In conclusion, we can’t afford to leave social care to “develop” independently of healthcare if we wish to also ensure the sustainability of future spending and investments. It makes sense to combine the two together for more effective allocation of resources.

That said, the question is, therefore, not — “If it ain’t broken, why fix it” but “How do we make the most with what we have?”

Jason Loh Seong Wei is Head of Social, Law and Human Rights at EMIR Research, an independent think tank focused on strategic policy recommendations based on rigorous research.

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Diterbitkan oleh Free Malaysia Today, Borneo Today & Berita Harian.

Selari dengan peningkatan penduduk tua, terdapat keperluan untuk mempertimbangkan semula hubungan antara penjagaan kesihatan dan penjagaan sosial dengan menggabungkan kedua-dua organisasi ini bagi mewujudkan hubungan bersepadu antara mereka.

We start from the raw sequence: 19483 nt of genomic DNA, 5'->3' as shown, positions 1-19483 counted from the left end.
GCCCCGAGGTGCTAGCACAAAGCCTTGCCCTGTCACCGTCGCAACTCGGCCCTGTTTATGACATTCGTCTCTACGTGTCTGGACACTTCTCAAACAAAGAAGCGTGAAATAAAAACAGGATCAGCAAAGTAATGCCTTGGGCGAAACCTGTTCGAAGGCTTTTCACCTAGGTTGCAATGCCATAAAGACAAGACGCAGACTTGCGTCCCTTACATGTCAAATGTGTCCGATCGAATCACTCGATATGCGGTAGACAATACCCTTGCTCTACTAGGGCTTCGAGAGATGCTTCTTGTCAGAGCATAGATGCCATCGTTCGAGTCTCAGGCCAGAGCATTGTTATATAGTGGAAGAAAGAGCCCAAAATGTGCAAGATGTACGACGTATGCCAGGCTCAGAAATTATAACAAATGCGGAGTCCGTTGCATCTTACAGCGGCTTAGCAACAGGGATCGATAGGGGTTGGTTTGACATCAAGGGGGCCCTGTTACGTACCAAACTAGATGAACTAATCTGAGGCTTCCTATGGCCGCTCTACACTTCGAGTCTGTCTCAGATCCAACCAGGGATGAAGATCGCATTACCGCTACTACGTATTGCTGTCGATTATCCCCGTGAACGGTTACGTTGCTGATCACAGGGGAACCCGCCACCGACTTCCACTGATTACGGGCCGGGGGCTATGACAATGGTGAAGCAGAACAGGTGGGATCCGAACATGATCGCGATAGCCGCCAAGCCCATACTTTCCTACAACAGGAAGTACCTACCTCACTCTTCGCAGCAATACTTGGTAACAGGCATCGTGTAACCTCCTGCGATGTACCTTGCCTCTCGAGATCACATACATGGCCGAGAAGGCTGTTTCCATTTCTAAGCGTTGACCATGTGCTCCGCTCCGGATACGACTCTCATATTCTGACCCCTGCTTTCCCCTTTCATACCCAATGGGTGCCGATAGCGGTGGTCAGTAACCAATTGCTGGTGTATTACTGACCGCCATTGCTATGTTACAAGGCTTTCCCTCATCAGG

Penjagaan kesihatan dan sosial biasanya dianggap sebagai 2 isu dasar berbeza. Penjagaan kesihatan boleh ditakrifkan sebagai “penyediaan perkhidmatan yang melibatkan perawatan dan rawatan pesakit”. Penjagaan sosial pula berkait rapat dengan penyediaan penjagaan bagi warga tua.

Angka Jabatan Perangkaan Malaysia (DOSM) menunjukkan terdapat 7% orang tua, iaitu yang berusia 65 tahun dan ke atas pada 2019, dan ini dijangka akan meningkat kepada 14% pada 2045.

Kita harus bersiap-siaga dari sekarang bagi menghadapi masa depan kerana populasi tua akan terus meningkat seiring dengan penurunan kadar kelahiran.

Kadar kesuburan keseluruhan (TFR) kita berada pada tahap 1.8 pada 2019. Penurunan bawah 2 bermakna kita tidak menggantikan diri kita dengan cukup cepat berbanding dengan jumlah penduduk sekarang.

Sebagai permulaan, ada keperluan untuk satu Kertas Putih bagi pembentangan dasar penuaan penduduk.